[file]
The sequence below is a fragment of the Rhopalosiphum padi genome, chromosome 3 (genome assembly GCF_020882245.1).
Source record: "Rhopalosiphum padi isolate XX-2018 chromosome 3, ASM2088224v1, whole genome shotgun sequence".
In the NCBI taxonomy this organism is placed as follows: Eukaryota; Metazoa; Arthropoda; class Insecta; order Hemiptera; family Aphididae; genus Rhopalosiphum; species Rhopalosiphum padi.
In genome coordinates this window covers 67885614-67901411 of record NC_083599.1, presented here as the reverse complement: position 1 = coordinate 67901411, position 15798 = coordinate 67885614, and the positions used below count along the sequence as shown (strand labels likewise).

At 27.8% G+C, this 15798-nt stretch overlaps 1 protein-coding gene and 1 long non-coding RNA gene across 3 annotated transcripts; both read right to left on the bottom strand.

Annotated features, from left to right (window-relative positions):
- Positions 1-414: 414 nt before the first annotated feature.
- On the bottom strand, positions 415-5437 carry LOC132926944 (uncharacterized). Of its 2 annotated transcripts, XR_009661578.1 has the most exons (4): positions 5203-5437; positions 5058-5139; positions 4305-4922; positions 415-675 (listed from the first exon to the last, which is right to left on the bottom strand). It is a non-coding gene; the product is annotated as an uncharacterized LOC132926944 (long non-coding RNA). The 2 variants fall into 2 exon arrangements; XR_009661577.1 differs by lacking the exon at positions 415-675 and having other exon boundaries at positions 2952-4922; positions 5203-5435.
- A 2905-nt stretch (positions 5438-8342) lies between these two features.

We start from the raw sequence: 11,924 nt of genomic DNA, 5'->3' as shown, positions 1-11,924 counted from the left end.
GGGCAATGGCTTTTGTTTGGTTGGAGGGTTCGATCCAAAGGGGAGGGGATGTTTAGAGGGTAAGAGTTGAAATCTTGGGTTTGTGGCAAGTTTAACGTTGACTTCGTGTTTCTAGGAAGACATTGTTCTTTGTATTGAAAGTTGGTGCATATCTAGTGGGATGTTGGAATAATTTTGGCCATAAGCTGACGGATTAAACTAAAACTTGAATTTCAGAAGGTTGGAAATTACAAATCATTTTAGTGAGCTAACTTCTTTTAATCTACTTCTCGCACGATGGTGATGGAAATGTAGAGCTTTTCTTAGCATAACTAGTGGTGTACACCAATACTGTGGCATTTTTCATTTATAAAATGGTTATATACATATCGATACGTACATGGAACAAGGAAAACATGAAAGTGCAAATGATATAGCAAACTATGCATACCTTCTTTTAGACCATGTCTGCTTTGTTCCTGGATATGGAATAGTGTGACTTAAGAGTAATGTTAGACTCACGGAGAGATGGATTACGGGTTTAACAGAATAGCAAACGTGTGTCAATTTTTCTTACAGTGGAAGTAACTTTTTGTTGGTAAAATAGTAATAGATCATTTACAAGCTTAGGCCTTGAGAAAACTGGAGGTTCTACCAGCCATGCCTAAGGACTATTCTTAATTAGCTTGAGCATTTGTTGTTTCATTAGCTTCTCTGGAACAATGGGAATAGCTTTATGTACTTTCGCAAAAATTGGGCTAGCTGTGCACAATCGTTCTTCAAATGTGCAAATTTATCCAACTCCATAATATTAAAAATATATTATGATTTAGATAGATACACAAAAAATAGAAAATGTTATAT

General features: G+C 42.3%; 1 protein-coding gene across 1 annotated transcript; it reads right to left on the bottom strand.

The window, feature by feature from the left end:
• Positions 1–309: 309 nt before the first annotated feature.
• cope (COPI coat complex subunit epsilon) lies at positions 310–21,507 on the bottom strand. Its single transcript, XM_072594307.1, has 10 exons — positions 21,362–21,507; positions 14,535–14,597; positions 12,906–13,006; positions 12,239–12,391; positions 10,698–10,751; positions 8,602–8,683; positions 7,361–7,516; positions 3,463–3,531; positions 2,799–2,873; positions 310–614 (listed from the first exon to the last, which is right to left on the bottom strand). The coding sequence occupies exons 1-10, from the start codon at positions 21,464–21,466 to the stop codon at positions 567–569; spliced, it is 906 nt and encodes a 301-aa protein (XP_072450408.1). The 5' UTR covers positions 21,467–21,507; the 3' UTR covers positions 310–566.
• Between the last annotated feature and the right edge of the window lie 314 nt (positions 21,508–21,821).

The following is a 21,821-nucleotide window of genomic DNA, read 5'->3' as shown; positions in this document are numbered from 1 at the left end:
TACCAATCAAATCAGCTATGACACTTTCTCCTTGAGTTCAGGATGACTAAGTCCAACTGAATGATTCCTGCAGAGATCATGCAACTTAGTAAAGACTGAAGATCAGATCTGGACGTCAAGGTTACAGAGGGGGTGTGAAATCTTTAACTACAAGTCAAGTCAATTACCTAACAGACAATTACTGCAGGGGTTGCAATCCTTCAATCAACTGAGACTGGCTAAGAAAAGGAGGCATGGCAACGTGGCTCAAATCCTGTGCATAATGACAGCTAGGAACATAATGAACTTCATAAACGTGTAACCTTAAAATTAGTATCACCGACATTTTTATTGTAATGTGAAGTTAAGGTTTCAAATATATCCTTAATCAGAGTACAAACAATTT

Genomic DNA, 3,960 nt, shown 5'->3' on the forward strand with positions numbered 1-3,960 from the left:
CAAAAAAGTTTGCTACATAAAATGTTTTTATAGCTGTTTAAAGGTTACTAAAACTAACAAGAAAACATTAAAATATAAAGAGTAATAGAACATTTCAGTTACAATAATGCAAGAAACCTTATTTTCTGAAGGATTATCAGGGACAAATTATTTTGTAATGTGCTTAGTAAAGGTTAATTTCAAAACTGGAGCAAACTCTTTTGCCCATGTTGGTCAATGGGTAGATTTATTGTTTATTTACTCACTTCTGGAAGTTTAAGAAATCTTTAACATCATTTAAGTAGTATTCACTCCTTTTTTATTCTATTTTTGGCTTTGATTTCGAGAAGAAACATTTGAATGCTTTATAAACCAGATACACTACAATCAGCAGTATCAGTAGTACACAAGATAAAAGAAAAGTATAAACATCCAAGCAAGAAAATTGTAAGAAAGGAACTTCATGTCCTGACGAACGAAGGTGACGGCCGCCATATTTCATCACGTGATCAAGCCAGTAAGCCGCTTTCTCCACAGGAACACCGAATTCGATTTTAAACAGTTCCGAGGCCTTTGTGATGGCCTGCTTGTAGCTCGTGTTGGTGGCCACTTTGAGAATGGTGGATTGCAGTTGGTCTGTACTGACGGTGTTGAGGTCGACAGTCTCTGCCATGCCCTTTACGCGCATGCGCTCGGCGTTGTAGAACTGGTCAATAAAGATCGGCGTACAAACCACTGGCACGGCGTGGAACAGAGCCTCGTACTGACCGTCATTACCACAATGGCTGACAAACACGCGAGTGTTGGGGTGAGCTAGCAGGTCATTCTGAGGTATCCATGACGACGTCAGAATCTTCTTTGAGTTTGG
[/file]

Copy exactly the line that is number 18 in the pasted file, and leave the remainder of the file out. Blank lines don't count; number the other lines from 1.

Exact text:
TACCAATCAAATCAGCTATGACACTTTCTCCTTGAGTTCAGGATGACTAAGTCCAACTGAATGATTCCTGCAGAGATCATGCAACTTAGTAAAGACTGAAGATCAGATCTGGACGTCAAGGTTACAGAGGGGGTGTGAAATCTTTAACTACAAGTCAAGTCAATTACCTAACAGACAATTACTGCAGGGGTTGCAATCCTTCAATCAACTGAGACTGGCTAAGAAAAGGAGGCATGGCAACGTGGCTCAAATCCTGTGCATAATGACAGCTAGGAACATAATGAACTTCATAAACGTGTAACCTTAAAATTAGTATCACCGACATTTTTATTGTAATGTGAAGTTAAGGTTTCAAATATATCCTTAATCAGAGTACAAACAATTT